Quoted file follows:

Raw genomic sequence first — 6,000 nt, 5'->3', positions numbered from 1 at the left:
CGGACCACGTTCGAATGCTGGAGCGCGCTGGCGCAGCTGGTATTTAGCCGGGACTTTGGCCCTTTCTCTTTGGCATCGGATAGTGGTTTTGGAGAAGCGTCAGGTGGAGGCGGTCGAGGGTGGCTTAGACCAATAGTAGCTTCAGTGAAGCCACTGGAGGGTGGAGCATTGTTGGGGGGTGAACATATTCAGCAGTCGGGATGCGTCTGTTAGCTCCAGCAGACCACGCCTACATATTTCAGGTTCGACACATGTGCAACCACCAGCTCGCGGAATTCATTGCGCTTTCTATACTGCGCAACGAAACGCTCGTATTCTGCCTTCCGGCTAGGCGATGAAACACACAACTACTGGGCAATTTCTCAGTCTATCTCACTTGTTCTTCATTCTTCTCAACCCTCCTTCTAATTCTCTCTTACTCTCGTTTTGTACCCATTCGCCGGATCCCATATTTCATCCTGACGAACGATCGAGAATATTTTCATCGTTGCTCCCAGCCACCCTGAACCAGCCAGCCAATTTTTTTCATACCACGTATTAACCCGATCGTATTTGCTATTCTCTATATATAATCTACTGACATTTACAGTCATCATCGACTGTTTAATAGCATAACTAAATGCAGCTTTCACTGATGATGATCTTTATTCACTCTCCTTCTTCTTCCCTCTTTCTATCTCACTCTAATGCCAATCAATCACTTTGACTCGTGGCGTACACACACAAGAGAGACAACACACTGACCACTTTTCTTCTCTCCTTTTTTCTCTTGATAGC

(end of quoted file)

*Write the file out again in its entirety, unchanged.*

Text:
Raw genomic sequence first — 6,000 nt, 5'->3', positions numbered from 1 at the left:
CGGACCACGTTCGAATGCTGGAGCGCGCTGGCGCAGCTGGTATTTAGCCGGGACTTTGGCCCTTTCTCTTTGGCATCGGATAGTGGTTTTGGAGAAGCGTCAGGTGGAGGCGGTCGAGGGTGGCTTAGACCAATAGTAGCTTCAGTGAAGCCACTGGAGGGTGGAGCATTGTTGGGGGGTGAACATATTCAGCAGTCGGGATGCGTCTGTTAGCTCCAGCAGACCACGCCTACATATTTCAGGTTCGACACATGTGCAACCACCAGCTCGCGGAATTCATTGCGCTTTCTATACTGCGCAACGAAACGCTCGTATTCTGCCTTCCGGCTAGGCGATGAAACACACAACTACTGGGCAATTTCTCAGTCTATCTCACTTGTTCTTCATTCTTCTCAACCCTCCTTCTAATTCTCTCTTACTCTCGTTTTGTACCCATTCGCCGGATCCCATATTTCATCCTGACGAACGATCGAGAATATTTTCATCGTTGCTCCCAGCCACCCTGAACCAGCCAGCCAATTTTTTTCATACCACGTATTAACCCGATCGTATTTGCTATTCTCTATATATAATCTACTGACATTTACAGTCATCATCGACTGTTTAATAGCATAACTAAATGCAGCTTTCACTGATGATGATCTTTATTCACTCTCCTTCTTCTTCCCTCTTTCTATCTCACTCTAATGCCAATCAATCACTTTGACTCGTGGCGTACACACACAAGAGAGACAACACACTGACCACTTTTCTTCTCTCCTTTTTTCTCTTGATAGC